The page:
|Publication number||US3636537 A|
|Publication date||Jan 18, 1972|
|Filing date||Feb 26, 1970|
|Priority date||Feb 26, 1970|
|Publication number||US 3636537 A, US 3636537A, US-A-3636537, US3636537 A, US3636537A|
|Original Assignee||Jacques Terry|
|Export Citation||BiBTeX, EndNote, RefMan|
|Referenced by (5), Classifications (7)|
|External Links: USPTO, USPTO Assignment, Espacenet|
uuucu uwuca 1 aI-Ulll [1 3,636,537 Terry 1 1 Jan. 18, 1972 1 MULTICHANNEL REMOTE- 3,555,41s 1/1971 Fluegel ..324/130 MEASURING NETWORK 3,390,286 6/1968 Gradin et a1. ...310/8.1 3,455,148 7/1969 Foster et al ..340/262  inventor: Jacques Terry, 14 Alice Diamant-Foret de Vernon, 276 Vernon, France Primary ExaminerThomas B. Habecker Assistant Examiner-Robert J. Mooney  Attorney-Waters, Roditi, Schwartz & Nissen  Appl. No.: 14,539 Y Y .1 ..1
- Related u.s. Application Data [571 ABSTRACT  confinuatiomimban of Sen 807 666 Mar 17 A precision, remote-measuring network with a plurality of l969 channels each including a local sensor. A remote control is connected to each channel and includes a calibrating oscilla- 521 'u.s.c1 ..a40/1a2 340/177 CA 340/191 Measurement transmitter and devices are 340/200 nected to the sensors and include a variable capacitor coupled 51 1111.01 ..G08c 15/00 and a may between Sensors  Field of Search 3 40/1 82 177 CA 200 and capacitor whereby a capacitance bridge is formed. A her- 73 R l B 5 5 metically sealed housing encloses the capacitors.
[ 5 Reterences Cited 15 Claims, 8 Drawing Figures UNITEDSTATESPATENTS 34 25 2 Za 722 f D/EV/CE x x n GOA/mm.
Katmai-7e PAIENIEUJmBBIZ 3336537 sum 2 [1F 6 L lllllll'llllllll l PATENTEU JAN: 8 m2 SHEET 5 OF 6 MULTICIIANNEL REMOTE-MEASURING NETWORK This is a continuation-in-part of copending application Ser. No. 807,666 filed Mar. 17, I969.
DRAWING FIG. 1 is a schematic representation of a remote-measuring network according to the invention;
FIG. 2 is a view in sectional elevation of the measurement transmission and control device associated with each capacitive sensor in the network of FIG. 1;
FIG. 3 is a schematic diagram of the measurement transmitting and control device associated with each capacitive sensor in the network of FIG. 1;
FIG. 4 is a schematic diagram of an assembly for amplification, control and protection associated with the measurement transmission device of FIG. 2;
FIG. 5 is a schematic diagram ofa calibrating power oscillator employed in FIG. 1;
FIG. 6 is a schematic diagram of the circuit ofa measuring instrument;
FIG. 7 is an elevation view of a control bay; and
FIG. 8 is a schematic diagram showing all network connections for one single channel.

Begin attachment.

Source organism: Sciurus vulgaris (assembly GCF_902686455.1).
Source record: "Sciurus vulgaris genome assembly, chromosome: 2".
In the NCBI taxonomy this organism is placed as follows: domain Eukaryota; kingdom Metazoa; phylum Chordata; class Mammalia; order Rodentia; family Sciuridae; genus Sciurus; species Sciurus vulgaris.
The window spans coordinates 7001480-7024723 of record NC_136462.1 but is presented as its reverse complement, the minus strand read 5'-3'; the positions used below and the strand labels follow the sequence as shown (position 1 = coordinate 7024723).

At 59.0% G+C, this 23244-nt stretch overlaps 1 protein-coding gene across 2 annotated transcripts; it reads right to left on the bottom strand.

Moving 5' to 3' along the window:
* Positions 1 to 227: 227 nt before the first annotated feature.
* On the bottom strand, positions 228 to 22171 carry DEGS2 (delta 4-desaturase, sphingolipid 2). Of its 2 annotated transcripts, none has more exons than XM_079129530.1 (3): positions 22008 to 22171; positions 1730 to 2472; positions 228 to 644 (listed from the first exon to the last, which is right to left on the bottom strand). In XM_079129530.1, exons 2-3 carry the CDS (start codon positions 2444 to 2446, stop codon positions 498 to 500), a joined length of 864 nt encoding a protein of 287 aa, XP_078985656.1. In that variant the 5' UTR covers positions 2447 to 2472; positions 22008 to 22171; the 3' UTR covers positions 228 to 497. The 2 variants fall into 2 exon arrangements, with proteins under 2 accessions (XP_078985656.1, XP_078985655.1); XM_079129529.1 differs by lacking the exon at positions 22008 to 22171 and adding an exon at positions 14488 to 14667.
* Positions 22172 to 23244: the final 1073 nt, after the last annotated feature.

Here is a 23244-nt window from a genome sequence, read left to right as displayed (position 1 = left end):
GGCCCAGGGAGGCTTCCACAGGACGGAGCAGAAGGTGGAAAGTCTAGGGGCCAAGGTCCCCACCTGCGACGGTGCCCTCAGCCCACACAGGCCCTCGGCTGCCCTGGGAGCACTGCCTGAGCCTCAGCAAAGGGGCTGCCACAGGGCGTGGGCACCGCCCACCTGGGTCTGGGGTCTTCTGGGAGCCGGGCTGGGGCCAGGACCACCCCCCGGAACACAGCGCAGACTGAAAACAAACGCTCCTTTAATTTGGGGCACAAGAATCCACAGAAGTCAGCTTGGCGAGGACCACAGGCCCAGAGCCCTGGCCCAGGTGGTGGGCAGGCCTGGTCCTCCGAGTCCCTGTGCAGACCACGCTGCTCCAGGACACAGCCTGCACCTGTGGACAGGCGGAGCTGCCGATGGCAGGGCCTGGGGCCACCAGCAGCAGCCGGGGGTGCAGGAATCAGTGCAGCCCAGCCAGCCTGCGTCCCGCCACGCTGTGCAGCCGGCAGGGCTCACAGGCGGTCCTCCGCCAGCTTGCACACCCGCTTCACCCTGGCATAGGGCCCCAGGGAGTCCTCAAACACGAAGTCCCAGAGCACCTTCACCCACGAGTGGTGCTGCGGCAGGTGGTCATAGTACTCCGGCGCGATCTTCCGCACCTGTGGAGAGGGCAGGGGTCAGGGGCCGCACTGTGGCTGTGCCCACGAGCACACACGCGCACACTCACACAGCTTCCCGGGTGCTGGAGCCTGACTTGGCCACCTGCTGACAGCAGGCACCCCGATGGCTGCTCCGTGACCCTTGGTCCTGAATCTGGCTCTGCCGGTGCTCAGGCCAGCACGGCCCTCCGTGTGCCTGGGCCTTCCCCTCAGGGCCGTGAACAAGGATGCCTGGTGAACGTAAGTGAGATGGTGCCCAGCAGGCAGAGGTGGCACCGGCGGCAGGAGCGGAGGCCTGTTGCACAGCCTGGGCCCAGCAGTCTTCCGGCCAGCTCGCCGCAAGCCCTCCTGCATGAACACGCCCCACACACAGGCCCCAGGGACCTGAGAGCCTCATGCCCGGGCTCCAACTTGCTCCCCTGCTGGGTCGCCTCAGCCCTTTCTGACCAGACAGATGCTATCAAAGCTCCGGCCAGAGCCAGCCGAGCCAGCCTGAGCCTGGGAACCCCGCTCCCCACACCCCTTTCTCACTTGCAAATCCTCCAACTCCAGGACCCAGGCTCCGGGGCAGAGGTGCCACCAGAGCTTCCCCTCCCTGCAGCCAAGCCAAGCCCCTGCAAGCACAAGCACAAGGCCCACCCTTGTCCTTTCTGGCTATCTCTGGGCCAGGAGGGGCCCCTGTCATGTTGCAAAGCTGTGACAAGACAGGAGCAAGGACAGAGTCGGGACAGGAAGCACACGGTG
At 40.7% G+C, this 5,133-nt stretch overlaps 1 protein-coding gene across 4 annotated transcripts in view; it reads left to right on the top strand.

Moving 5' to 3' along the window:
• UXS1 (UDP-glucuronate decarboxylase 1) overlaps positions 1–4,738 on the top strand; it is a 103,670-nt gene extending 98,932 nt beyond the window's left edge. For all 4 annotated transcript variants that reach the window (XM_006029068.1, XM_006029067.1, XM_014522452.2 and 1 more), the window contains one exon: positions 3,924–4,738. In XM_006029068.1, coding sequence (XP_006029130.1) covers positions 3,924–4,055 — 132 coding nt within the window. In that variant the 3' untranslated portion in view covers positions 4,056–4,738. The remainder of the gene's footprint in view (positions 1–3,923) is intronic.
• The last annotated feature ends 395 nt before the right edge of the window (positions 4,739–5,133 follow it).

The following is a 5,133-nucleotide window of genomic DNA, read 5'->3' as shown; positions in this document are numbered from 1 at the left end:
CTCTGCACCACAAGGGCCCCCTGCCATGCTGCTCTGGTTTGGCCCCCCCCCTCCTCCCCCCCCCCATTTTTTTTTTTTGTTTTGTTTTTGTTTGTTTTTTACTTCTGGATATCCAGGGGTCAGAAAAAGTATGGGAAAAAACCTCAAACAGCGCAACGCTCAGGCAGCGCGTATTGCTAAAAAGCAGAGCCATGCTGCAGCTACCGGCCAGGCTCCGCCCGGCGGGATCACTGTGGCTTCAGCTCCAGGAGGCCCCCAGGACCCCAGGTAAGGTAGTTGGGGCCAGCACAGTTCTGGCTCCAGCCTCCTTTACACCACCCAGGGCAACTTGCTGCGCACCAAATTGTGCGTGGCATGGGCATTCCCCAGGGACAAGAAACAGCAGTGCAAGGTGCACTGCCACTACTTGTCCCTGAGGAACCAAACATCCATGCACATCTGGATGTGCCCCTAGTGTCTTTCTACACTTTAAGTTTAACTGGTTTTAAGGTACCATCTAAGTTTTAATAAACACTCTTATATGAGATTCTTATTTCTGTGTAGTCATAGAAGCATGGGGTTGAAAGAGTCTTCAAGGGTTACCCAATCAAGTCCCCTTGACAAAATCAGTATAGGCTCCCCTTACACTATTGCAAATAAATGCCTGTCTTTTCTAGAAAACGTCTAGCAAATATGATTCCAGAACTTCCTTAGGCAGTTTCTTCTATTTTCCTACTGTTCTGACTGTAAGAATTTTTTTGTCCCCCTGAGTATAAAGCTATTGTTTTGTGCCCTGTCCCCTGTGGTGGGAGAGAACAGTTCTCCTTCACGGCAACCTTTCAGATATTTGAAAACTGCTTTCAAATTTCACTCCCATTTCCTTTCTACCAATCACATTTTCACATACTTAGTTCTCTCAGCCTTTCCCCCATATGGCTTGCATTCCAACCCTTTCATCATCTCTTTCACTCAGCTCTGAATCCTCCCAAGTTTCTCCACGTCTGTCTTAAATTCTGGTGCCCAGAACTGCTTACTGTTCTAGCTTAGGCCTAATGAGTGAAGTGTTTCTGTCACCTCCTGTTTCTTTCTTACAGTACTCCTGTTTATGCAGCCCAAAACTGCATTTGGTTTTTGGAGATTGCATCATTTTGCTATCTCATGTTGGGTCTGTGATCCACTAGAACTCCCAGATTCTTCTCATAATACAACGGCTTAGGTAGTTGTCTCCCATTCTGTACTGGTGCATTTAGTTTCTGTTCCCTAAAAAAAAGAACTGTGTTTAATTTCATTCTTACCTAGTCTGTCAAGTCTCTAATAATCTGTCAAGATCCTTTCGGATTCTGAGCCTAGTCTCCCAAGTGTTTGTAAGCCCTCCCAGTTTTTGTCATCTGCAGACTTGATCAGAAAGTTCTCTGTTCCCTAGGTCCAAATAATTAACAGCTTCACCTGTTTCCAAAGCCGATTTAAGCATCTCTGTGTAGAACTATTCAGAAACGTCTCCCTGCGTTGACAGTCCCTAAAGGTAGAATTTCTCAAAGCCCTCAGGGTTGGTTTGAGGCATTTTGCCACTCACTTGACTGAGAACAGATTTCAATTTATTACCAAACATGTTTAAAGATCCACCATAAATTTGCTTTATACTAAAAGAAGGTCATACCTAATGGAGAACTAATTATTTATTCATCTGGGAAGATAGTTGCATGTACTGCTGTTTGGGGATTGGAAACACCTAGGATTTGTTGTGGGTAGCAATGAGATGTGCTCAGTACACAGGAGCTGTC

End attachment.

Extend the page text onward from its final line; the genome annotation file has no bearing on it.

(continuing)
DETAILED DESCRIPTION The present invention relates to a multichannel remotemeasuring network. Types of remote-measuring equipment are known which, for the purpose of calibrating the detectors of information associated with the different channels, possess a calibrating oscillator capable of supplying a calibrating AC voltage applied to a plurality of sensors. Generally, however, the remote-measuring equipment heretofore known does not allow effecting in a single operation and simultaneously, prior to measurement, the calibration of a considerable number of sensors connected at points not necessarily having identical potential,
Essentially, the present invention endeavors to solve this problem, by creating a measuring network provided with various means for rapid calibration.
For this purpose, a precision remote-measuring network is provided possessing several channels, each of which includes a capacitive-impedance sensor located at a point where a mechanical value is to be measured as well as a remote-control assembly connected to all channels, which centralizes all the information received from the sensors and assures its recording in an information base, and each of which also includes amplifiers associated with each of the channels, a general power supply system and a calibrating oscillator. This network is characterized in that it comprises measurementtransmitting and control devices suitably connected to the various sensors and located in their immediate vicinity, each of which devices includes a variable capacitor connected to the calibrating oscillator, as well as a relay connected to the remote control system and serving for bringing into the circuit the capacitor of the capacitive-impedance sensor in such a manner that a capacitive voltage divider bridge is formed, to which the reference signal produced by the calibrating oscillator can be applied for the testing and calibration ofeach channel.